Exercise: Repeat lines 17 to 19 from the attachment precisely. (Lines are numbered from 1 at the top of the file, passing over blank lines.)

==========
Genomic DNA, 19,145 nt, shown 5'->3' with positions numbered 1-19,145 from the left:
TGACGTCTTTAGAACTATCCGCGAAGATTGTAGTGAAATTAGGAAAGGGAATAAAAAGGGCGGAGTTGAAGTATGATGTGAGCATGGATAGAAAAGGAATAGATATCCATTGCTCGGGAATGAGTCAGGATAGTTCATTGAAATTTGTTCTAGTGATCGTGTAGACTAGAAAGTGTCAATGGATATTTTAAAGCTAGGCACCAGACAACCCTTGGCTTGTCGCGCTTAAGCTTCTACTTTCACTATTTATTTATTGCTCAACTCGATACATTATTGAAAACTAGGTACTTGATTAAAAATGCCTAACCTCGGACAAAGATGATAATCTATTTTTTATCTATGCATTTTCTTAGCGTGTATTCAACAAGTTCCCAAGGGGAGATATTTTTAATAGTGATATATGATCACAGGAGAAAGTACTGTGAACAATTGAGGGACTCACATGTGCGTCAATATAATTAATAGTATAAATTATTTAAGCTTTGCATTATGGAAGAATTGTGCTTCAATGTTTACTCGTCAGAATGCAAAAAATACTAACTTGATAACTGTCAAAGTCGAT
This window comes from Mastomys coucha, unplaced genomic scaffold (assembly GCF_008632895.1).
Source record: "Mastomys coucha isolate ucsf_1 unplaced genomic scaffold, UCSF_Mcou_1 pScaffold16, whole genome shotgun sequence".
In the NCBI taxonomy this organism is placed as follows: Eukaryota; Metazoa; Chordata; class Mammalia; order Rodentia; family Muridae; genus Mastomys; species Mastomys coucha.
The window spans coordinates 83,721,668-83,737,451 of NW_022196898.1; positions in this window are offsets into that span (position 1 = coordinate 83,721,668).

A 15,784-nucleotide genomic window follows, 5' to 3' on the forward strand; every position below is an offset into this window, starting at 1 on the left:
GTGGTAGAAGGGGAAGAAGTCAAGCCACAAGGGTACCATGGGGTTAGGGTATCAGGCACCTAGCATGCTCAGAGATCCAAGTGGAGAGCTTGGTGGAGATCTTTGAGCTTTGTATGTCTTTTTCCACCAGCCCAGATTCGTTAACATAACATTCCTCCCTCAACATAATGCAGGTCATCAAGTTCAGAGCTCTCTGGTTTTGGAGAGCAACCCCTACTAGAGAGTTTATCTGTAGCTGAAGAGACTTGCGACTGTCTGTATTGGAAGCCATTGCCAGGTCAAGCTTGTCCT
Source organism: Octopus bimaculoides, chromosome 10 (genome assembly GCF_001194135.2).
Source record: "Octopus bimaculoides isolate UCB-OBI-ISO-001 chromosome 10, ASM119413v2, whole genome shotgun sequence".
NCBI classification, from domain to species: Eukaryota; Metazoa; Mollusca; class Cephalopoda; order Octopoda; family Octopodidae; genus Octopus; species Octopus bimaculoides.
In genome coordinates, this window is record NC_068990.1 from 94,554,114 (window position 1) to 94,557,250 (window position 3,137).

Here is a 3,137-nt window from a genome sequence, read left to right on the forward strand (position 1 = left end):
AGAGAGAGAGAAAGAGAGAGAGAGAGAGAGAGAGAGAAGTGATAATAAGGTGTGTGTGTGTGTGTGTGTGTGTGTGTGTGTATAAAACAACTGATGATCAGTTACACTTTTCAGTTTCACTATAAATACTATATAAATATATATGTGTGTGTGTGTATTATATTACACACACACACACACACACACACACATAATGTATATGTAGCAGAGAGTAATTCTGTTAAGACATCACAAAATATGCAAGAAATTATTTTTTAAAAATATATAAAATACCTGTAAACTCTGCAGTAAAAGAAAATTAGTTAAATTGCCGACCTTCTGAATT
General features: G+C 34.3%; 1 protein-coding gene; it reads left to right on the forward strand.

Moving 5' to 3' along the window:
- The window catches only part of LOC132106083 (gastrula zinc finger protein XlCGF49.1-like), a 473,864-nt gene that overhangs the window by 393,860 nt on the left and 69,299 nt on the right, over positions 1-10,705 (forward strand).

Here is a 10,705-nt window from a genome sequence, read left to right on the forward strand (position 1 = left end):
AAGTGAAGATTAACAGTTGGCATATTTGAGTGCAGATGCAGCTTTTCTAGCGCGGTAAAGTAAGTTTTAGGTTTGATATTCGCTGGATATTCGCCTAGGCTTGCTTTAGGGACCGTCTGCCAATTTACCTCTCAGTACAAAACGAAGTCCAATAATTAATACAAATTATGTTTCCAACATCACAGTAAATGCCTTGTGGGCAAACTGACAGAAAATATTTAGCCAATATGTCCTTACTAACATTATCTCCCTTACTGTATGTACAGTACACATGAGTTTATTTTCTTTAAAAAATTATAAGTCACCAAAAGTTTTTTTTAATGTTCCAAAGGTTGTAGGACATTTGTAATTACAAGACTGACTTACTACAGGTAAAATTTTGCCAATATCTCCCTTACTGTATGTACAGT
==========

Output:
- The window catches only part of LOC132106083 (gastrula zinc finger protein XlCGF49.1-like), a 473,864-nt gene that overhangs the window by 393,860 nt on the left and 69,299 nt on the right, over positions 1-10,705 (forward strand).

Here is a 10,705-nt window from a genome sequence, read left to right on the forward strand (position 1 = left end):
AAGTGAAGATTAACAGTTGGCATATTTGAGTGCAGATGCAGCTTTTCTAGCGCGGTAAAGTAAGTTTTAGGTTTGATATTCGCTGGATATTCGCCTAGGCTTGCTTTAGGGACCGTCTGCCAATTTACCTCTCAGTACAAAACGAAGTCCAATAATTAATACAAATTATGTTTCCAACATCACAGTAAATGCCTTGTGGGCAAACTGACAGAAAATATTTAGCCAATATGTCCTTACTAACATTATCTCCCTTACTGTATGTACAGTACACATGAGTTTATTTTCTTTAAAAAATTATAAGTCACCAAAAGTTTTTTTTAATGTTCCAAAGGTTGTAGGACATTTGTAATTACAAGACTGACTTACTACAGGTAAAATTTTGCCAATATCTCCCTTACTGTATGTACAGT